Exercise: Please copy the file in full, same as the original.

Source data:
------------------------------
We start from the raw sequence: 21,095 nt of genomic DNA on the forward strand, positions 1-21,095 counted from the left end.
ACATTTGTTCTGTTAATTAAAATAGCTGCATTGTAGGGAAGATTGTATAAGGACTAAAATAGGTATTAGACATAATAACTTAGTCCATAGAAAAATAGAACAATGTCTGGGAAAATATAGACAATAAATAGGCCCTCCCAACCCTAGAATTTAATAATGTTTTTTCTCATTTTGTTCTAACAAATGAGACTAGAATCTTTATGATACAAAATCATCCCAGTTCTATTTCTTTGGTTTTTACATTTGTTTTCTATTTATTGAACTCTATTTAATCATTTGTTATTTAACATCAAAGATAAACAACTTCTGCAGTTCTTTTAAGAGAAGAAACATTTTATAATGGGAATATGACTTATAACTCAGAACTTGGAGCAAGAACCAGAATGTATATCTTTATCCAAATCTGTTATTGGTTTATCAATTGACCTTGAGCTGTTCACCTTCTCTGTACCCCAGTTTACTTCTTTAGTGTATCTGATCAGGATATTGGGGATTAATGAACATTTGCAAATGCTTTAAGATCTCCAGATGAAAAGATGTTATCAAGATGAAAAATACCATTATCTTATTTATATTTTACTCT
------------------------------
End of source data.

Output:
We start from the raw sequence: 21,095 nt of genomic DNA on the forward strand, positions 1-21,095 counted from the left end.
ACATTTGTTCTGTTAATTAAAATAGCTGCATTGTAGGGAAGATTGTATAAGGACTAAAATAGGTATTAGACATAATAACTTAGTCCATAGAAAAATAGAACAATGTCTGGGAAAATATAGACAATAAATAGGCCCTCCCAACCCTAGAATTTAATAATGTTTTTTCTCATTTTGTTCTAACAAATGAGACTAGAATCTTTATGATACAAAATCATCCCAGTTCTATTTCTTTGGTTTTTACATTTGTTTTCTATTTATTGAACTCTATTTAATCATTTGTTATTTAACATCAAAGATAAACAACTTCTGCAGTTCTTTTAAGAGAAGAAACATTTTATAATGGGAATATGACTTATAACTCAGAACTTGGAGCAAGAACCAGAATGTATATCTTTATCCAAATCTGTTATTGGTTTATCAATTGACCTTGAGCTGTTCACCTTCTCTGTACCCCAGTTTACTTCTTTAGTGTATCTGATCAGGATATTGGGGATTAATGAACATTTGCAAATGCTTTAAGATCTCCAGATGAAAAGATGTTATCAAGATGAAAAATACCATTATCTTATTTATATTTTACTCT